Muscle Building/ Hypertrophy: The process of building larger and more dense muscle
1. Total Volume + Mechanical tension
Your muscles adapt to the total mechanical stress they are put through, AKA total training volume and is most easily measured with reps x sets x weight.
Almost all of the evidence supports the fact that training volume is the key factor and directly correlated with muscle hypertrophy.
Which means that to grow a muscle, you need to train it more.
Aim for a minimum of 10 sets per muscle group per week, split over 2 days to be most effective.
2. Protein Intake
Anywhere between 1.6 – 2.4 grams of protein per kg of bodyweight, depending on training age, experience, and a few other variables.
Key take away, if you’re someone who wants to ensure growth, look towards upper limits to ensure growth and repair. No conclusive evidence linking kidney failure and excessive protein intake.
3. Protein Quality
There is much debate about the type of protein you need (plant or animal). The biggest factor of this is the total essential amino (EAA) acid complex that is oxidised by your body.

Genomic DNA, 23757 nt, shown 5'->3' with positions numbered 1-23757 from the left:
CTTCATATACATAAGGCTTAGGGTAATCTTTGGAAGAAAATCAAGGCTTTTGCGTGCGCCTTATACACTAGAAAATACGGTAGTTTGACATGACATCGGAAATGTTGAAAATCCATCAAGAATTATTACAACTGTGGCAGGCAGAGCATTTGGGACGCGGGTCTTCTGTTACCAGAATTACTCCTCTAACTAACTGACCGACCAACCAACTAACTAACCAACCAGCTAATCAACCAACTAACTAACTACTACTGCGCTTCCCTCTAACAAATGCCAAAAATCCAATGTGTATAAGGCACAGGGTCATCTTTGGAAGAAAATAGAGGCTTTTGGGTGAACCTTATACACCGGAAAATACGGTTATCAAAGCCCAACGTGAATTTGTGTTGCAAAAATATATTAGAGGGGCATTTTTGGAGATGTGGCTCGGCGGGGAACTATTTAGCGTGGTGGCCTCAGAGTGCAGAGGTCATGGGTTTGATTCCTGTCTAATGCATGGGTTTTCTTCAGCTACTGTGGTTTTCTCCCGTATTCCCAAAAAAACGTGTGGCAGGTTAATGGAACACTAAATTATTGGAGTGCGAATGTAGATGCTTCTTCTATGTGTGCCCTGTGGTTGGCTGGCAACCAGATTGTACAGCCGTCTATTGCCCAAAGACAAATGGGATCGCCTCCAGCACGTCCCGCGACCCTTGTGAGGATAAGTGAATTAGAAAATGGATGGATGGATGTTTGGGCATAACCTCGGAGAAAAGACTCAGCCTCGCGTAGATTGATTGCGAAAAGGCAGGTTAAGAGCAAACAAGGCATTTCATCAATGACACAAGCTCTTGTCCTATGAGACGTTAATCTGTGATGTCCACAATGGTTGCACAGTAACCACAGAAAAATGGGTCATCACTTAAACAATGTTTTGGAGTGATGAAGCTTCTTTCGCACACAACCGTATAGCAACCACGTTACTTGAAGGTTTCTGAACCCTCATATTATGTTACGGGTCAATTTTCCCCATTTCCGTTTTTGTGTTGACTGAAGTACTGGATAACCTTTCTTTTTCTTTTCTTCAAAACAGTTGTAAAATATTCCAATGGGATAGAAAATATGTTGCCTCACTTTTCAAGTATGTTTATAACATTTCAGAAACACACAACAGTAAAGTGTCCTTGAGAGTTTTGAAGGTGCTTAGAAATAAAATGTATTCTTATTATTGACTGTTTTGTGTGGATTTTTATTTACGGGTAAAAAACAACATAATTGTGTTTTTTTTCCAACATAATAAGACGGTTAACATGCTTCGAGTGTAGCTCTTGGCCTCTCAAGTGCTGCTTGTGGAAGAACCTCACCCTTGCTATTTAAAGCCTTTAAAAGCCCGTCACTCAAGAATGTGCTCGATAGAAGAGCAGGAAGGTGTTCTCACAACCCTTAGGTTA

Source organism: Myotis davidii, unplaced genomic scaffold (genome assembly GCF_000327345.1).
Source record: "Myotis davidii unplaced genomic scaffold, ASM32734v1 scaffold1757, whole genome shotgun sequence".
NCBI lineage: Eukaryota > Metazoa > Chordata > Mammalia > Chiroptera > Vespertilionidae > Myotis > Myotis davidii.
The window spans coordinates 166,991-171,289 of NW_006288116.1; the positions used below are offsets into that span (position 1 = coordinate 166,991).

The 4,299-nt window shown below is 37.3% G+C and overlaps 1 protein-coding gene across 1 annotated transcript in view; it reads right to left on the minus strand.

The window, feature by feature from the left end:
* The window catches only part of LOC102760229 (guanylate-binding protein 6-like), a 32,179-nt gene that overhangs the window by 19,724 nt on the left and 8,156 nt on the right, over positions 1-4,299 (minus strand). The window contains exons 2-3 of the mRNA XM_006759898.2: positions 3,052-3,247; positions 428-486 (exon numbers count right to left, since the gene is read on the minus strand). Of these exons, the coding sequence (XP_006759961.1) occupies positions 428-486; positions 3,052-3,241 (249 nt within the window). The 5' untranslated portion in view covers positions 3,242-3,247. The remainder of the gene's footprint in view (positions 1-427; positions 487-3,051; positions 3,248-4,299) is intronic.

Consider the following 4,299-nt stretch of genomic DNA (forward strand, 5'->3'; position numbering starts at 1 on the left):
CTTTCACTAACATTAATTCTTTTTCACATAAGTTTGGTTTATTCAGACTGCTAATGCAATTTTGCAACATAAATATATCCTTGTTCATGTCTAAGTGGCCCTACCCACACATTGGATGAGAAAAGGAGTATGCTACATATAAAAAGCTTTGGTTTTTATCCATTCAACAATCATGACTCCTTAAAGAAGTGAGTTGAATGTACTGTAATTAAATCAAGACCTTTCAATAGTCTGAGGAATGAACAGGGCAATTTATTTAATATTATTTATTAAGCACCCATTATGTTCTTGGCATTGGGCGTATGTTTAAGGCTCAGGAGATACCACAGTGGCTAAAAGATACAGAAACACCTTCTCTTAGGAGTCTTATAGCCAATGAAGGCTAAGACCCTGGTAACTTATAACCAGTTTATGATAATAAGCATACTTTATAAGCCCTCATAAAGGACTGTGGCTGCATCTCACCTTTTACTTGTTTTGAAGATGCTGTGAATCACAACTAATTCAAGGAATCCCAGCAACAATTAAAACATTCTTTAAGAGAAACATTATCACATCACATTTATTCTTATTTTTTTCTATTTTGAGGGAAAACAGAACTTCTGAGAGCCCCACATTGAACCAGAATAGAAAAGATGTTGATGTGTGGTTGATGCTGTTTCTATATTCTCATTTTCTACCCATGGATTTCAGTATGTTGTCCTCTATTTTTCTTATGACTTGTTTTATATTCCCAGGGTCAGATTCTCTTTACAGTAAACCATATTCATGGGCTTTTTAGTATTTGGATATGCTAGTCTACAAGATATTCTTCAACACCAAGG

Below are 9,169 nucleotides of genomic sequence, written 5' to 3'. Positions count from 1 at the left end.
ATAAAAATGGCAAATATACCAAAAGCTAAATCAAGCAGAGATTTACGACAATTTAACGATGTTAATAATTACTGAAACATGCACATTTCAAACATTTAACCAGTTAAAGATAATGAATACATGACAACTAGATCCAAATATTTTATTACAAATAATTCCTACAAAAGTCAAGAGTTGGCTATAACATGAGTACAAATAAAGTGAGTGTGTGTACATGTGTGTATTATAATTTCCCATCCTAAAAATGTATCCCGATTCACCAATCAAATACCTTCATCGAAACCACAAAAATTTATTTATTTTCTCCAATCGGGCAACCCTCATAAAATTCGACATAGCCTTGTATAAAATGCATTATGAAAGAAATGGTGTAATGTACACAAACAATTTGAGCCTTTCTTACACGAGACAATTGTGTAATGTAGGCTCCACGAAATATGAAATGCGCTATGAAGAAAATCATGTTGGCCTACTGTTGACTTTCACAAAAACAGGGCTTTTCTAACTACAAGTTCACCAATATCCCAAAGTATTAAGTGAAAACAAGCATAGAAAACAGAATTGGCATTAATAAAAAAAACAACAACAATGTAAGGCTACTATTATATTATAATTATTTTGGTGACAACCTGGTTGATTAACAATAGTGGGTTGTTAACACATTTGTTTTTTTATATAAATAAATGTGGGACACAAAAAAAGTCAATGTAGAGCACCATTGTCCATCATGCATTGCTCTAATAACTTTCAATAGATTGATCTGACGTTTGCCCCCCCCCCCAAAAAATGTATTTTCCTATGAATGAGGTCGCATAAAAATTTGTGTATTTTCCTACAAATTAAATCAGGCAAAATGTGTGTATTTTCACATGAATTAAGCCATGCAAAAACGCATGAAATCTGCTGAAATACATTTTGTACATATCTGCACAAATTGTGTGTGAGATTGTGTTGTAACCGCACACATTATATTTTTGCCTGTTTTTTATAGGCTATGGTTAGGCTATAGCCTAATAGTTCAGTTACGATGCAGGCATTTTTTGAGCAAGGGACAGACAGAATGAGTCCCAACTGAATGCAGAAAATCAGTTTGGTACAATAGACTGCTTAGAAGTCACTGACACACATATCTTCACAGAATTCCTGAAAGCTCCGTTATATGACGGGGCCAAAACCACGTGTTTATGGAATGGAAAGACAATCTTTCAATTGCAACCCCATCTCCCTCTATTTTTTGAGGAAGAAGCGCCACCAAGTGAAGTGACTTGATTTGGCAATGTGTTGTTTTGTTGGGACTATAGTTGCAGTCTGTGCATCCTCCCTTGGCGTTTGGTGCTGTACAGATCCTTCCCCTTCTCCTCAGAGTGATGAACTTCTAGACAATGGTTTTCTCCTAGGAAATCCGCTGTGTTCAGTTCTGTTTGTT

Animal protein has a much higher % of EAA per gram compared to plant protein which means you would have to increase the amount of protein as a whole, in order to get the same amount of EAA.
EAA is where the growth and repair qualities of the protein lie. The other AA can be endogenously (internally) manufactured.
Conclusion: doesn’t matter, just make sure you’re getting enough.
4. Shakes or real food?
Same as above, as long as the total EAA is met each day. Shakes can often be oxidised a lot faster than food based on not having to be digested and broken down, as well as the ease of increasing total consumption based on being a liquid.
5. Anabolic window?
Some truth, some myth. Total consumption post 24 hours of a work is what really matters. 24 hour anabolic window, not 30 minutes like once believed.
As above, hit your daily targets of EAA coupled with a calorie surplus.
6. Will I Gain Fat?
Some fat gain may occur, but sticking to a small increase of around 200-250 calories per day will allow you to monitor fat gain more closely.